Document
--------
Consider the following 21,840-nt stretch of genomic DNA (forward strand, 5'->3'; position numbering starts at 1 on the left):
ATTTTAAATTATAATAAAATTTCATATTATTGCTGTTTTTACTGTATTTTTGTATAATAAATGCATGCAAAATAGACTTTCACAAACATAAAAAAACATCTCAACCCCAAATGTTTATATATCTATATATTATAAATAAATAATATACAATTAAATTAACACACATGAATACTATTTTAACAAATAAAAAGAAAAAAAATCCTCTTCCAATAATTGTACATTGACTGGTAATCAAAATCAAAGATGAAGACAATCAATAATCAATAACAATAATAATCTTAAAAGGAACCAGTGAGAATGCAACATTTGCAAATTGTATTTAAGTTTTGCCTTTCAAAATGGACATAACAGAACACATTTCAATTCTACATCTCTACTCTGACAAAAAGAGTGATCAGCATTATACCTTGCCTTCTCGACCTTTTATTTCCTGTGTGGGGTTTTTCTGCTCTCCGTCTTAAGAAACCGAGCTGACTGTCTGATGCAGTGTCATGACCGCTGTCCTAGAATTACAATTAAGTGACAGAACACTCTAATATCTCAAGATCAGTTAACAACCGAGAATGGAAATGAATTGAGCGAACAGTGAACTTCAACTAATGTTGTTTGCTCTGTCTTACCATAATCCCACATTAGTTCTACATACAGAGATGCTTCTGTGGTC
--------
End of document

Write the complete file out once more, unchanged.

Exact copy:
Consider the following 21,840-nt stretch of genomic DNA (forward strand, 5'->3'; position numbering starts at 1 on the left):
ATTTTAAATTATAATAAAATTTCATATTATTGCTGTTTTTACTGTATTTTTGTATAATAAATGCATGCAAAATAGACTTTCACAAACATAAAAAAACATCTCAACCCCAAATGTTTATATATCTATATATTATAAATAAATAATATACAATTAAATTAACACACATGAATACTATTTTAACAAATAAAAAGAAAAAAAATCCTCTTCCAATAATTGTACATTGACTGGTAATCAAAATCAAAGATGAAGACAATCAATAATCAATAACAATAATAATCTTAAAAGGAACCAGTGAGAATGCAACATTTGCAAATTGTATTTAAGTTTTGCCTTTCAAAATGGACATAACAGAACACATTTCAATTCTACATCTCTACTCTGACAAAAAGAGTGATCAGCATTATACCTTGCCTTCTCGACCTTTTATTTCCTGTGTGGGGTTTTTCTGCTCTCCGTCTTAAGAAACCGAGCTGACTGTCTGATGCAGTGTCATGACCGCTGTCCTAGAATTACAATTAAGTGACAGAACACTCTAATATCTCAAGATCAGTTAACAACCGAGAATGGAAATGAATTGAGCGAACAGTGAACTTCAACTAATGTTGTTTGCTCTGTCTTACCATAATCCCACATTAGTTCTACATACAGAGATGCTTCTGTGGTC